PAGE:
Caribbean Heritage Month Salute

Not enough can ever be said of the long list of names from French, Dutch, Spanish and the English Caribbean nations who have left indelible imprints on the continents and nations they settled.

The United States is home to millions of Caribbean nationals. The U.S. Census’ conservative estimate claims a total of 3.5 million immigrants or 9 percent of the total foreign-born population. More than 90 percent of these immigrants came from Cuba, the Dominican Republic, Jamaica, Haiti, and Trinidad and Tobago. Cuban immigrants in particular have been among the top ten foreign-born groups in the United States each decade since 1970. Distinguished in politics, entertainment, sports and science Caribbean achievers include: former US Secretary of State and Army General Colin Powell, Congresswoman Shirley Chisholm, Usain Bolt, Brian Lara, Byron Lee, Tessanne Chin, Cicely Tyson, Cool DJ Herc, Bob Marley, Rihanna, Nicky Minaj, Marcus Mosiah Garvey, Wyclef Jean, Slinger Francisco, Calypso Rose, actors Sidney Poitier, Sheryl Lee Ralph, Madge Sinclair and Harry Belafonte with myriads more to be lauded for their trailblazing contributions to enhancing progress.

During Caribbean Heritage Month as proclaimed by President Barack Obama, Caribbean Life acknowledges and recognizes a few pioneering Caribbean immigrants to England, France, Canada and the USA who have distinguished themselves as trailblazers.

Lesser advanced in the media is the political contributions of Mary Eugenia Charles from Dominica. Although hailed as the first female prime minister in the Caribbean region, in fact she was the second after Lucinda da Costa who was elected the prime minister of the Netherland Antilles (former Dutch Antilles). Known now as the ABC Islands of Aruba, Bonaire and Curacao, five municipalities (Saba and Sint. Eustatius) now comprise the Dutch-speaking territories.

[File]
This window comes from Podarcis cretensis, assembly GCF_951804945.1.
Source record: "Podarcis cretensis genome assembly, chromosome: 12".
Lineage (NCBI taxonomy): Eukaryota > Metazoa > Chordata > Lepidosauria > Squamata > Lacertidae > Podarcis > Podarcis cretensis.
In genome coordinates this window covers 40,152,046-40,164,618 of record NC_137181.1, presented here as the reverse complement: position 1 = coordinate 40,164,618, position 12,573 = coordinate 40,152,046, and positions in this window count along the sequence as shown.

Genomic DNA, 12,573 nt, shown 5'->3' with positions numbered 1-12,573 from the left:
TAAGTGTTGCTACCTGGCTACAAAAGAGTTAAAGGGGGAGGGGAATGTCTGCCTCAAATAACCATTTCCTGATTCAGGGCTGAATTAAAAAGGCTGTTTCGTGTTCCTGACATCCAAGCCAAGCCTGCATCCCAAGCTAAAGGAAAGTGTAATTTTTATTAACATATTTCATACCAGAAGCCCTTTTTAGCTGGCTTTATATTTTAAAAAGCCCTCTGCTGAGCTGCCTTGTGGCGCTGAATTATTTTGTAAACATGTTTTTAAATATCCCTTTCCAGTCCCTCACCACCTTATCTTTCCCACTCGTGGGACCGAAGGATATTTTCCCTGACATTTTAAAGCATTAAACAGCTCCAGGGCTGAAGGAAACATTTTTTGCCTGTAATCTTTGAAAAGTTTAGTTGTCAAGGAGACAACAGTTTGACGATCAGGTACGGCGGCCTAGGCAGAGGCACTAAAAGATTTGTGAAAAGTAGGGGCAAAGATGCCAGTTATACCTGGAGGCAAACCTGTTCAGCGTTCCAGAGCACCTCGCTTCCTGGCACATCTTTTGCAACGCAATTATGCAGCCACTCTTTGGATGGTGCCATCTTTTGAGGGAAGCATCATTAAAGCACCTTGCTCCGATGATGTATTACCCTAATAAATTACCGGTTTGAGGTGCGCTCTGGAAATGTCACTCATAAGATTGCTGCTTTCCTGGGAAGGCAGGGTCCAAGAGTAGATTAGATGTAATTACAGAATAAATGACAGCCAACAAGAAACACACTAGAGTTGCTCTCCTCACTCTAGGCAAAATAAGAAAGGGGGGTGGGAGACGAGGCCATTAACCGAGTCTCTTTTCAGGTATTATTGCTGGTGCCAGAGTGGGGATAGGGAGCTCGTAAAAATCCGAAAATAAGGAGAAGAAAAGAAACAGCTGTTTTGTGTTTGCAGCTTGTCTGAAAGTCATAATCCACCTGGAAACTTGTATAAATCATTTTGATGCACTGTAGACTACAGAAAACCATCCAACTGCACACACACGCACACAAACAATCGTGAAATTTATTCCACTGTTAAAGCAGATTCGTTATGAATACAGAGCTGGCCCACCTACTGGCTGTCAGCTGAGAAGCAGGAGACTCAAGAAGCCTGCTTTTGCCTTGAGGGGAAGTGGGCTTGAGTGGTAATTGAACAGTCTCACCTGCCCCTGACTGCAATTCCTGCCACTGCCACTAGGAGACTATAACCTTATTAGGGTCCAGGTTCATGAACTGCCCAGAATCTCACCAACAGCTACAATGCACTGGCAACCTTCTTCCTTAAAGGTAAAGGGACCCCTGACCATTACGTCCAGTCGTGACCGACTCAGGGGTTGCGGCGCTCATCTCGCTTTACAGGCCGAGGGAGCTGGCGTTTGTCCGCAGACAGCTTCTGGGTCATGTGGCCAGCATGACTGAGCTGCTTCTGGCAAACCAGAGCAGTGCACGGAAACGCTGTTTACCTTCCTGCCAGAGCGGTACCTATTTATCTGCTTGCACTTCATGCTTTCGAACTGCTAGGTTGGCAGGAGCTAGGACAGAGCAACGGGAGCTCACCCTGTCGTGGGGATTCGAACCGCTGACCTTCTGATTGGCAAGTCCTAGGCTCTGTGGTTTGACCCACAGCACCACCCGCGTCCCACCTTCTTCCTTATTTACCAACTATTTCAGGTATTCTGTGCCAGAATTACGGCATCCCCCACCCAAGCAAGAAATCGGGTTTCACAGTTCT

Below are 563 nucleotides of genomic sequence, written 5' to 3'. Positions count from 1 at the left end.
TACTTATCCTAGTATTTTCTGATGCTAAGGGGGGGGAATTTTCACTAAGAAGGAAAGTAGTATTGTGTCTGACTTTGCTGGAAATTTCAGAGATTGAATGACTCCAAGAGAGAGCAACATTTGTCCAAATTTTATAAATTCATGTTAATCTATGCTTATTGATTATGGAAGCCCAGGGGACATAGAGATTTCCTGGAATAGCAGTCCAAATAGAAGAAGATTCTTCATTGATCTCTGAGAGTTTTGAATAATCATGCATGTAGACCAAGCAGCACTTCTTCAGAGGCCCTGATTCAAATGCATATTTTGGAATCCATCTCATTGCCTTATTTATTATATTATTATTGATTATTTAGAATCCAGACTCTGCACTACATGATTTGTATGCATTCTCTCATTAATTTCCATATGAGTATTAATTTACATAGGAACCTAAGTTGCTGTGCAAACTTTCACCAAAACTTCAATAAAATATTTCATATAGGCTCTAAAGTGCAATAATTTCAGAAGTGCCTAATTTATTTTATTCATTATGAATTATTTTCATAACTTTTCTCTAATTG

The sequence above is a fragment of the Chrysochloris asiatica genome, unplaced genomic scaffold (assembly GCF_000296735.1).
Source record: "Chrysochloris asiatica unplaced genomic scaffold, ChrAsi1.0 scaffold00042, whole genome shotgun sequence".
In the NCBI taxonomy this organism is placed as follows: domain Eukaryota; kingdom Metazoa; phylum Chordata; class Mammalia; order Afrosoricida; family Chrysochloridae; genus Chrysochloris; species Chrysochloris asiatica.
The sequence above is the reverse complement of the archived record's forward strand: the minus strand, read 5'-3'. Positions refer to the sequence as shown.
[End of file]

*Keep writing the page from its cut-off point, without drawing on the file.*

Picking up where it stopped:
Jamaican Diane Abbott was the first Black elected to the House of Commons in England, 1987. Acclaimed Jamaican dub poet Linton Kwesi Johnson continues to make an impression in England by voicing the concerns of the down-trodden.

Claude McKay was a key figure in the Harlem Renaissance. The Jamaica-born poet penned the poem “If We Must Die.” He also wrote “Home To Harlem” and “Harlem Shadows.”

Haiti-born Michaelle Jean was the first Black to be named Governor General of Canada. Her tenure from 2005 to 2010 was visited by America’s first Black President Barack Obama.

Trinidad & Tobago’s CLR JAMES was a playwright, author and authority on the game of cricket.

Oliver Samuels, a comedian/actor who consistently hails a Caribbean genre that spotlights Jamaican patois.

Franz Fanon, born in Martinique, the writer and freedom fighter wrote “The Wretched of the Earth”

From Haiti, Dutty Boukman (Jamaican-born Haitian), freedom fighters and liberators Toussaint L’Ouverture, Jean Jacques Dessaline Henri Christophe and dictator Francois Duvalier.

Sir Grantley Adams – Barbadian proponent for a united Caribbean region. He was Prime Minister of the West Indies Federation from 1958 to 1962.

Michael Manley was Jamaica’s fourth Prime minister. A proponent of democratic socialism, he advanced a progressive political policy that advocated African identity and independence from colonial tendencies. His father Norman was one of the founding fathers of the nation and was elected Premier of the island.

Sir Alexander Bustamante was elected Jamaica’s first Prime Minister. His leadership paved a course for the rest of the English-speaking Caribbean to follow when his island-nation became the first independent nation in the region in 1962.

Sir Eric Williams was the first Prime Minister of Trinidad & Tobago (1962-1981). Known by his writings as the “Father of a Nation” he also penned “Capitalism & Slavery.”

Walter Rodney is Guyana’s best-known historian and revolutionary.

Derek Walcott is St. Lucia’s best ambassador. He was the first Nobel winning poet laureate from the Caribbean.

Prime Minister Maurice Bishop of Grenada (1979-1983) was a revolutionary who along with his People’s Revolutionary Movement led a coup against the Grenadian government to form the People’s Revolutionary Government.

Fidel Castro established communist rule on the Spanish island of Cuba by leading a guerilla attack against the government. He was the longest-ruling leader (1959 to 2008) in the Caribbean region. He surrendered his leadership to his brother Raul who still governs the nation.

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